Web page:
Originally from Brighton, Cooper has been based in East London’s Hackney for the last five years, where she spent the first three at London College of Fashion studying Fashion Illustration. The product of a rather bohemian and idyllic childhood, Cooper thinks this may be where her openness towards nudity came from and why she doesn’t feel that her sexuality defines her. I don’t know if I am defined by my sexuality, but know that I address it very boldly. I have always been very sexually open with my body. I grew up in an extremely naked household – it is a good way for me to express how I am feeling as a women. A lot of people see my work and think of it in very black and white terms, as simply sexual, open and in your face. But when you understand the meaning behind it, it is actually very personal. So, it is about sexuality but the point is there is also much more behind the surface.

Cooper acknowledges that the personal element to her work is varied depending on the series she is focusing on. While she always uses the body as her canvas and main subject, the motives behind her use of it are diverse.With my body print series I was expressing different emotions that I felt when I was life modelling. When you are exposed to a crowd of people and you are nude it encourages a range of emotions and I would find so many different thoughts running through my head. It really does boil down to each individual pose having a unique emotion that comes with it. Then when it came to my series ‘Unbound’, I was addressing the misconceptions people often have around sexuality, especially when it comes to the use of leather and harnesses. I involved the harness as a means of highlighting the importance of control for women when it comes to their bodies, which can be both a positive and negative in todays society.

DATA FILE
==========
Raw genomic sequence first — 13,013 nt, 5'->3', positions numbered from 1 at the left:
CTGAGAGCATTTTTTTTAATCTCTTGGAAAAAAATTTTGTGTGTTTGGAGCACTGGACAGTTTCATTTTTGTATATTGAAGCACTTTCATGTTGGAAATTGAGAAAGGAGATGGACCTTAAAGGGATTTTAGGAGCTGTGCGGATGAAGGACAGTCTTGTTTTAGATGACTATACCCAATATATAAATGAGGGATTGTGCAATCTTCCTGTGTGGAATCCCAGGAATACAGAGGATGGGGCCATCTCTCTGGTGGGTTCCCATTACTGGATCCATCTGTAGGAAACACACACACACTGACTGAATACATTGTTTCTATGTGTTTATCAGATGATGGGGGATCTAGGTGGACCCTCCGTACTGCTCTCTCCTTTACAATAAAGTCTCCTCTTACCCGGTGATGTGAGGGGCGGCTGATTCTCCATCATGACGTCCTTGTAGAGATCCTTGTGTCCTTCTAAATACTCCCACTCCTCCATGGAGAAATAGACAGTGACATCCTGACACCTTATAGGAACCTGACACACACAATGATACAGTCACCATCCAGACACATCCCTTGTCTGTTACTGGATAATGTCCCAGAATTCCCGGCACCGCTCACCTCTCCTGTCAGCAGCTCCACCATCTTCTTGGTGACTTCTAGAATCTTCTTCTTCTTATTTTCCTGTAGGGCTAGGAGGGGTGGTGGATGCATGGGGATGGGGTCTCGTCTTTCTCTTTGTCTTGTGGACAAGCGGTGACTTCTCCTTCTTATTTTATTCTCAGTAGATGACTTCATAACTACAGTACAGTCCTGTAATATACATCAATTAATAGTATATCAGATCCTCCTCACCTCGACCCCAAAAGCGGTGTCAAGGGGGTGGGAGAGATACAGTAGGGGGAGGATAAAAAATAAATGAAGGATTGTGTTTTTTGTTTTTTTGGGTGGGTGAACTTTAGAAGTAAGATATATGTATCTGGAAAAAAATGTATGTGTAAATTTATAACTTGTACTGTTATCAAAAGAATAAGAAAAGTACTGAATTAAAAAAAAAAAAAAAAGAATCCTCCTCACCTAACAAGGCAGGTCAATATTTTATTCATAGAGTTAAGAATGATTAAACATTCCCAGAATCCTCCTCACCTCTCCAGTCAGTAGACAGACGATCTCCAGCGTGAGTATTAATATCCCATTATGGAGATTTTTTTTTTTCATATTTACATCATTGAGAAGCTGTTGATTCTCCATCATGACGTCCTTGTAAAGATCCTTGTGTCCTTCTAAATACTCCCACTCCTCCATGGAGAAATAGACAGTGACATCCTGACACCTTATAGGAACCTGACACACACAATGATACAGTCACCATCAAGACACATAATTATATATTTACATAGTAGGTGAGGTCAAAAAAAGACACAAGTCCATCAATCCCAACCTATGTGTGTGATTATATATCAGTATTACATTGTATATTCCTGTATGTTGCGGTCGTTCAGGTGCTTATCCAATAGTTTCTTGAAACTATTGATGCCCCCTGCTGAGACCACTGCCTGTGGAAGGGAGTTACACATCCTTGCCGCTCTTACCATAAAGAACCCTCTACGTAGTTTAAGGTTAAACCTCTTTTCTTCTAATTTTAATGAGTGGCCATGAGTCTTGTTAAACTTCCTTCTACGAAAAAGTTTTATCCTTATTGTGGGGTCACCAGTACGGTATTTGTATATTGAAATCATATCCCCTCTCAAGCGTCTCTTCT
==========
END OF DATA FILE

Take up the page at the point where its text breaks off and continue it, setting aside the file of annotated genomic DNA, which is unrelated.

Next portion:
Over the last few weeks, Cooper has started working on a new project, ‘Dismemberment’. In this series she fragments the body. The project merges different parts of the anatomy to explore the cross section between where the human form goes from the sight of desire to the sight of grotesque. Cooper explains how she is taking a new direction with her use of the body as a canvas and her growing obsession with how different angles can make the figure look almost distorted. This project is a little less sexual in a way as it focuses on dismembered and deconstructed figures. I have always been interested in the body looking distorted and out of worldly in a way, which transpired into this idea of how the body can go from a site of desire to a site of grotesque. With this project I still use the naked body but by dismembering it I wish to express the chaos we are often faced with when we let our thoughts run away with us, highlighting the confusion and madness that the mind often provokes.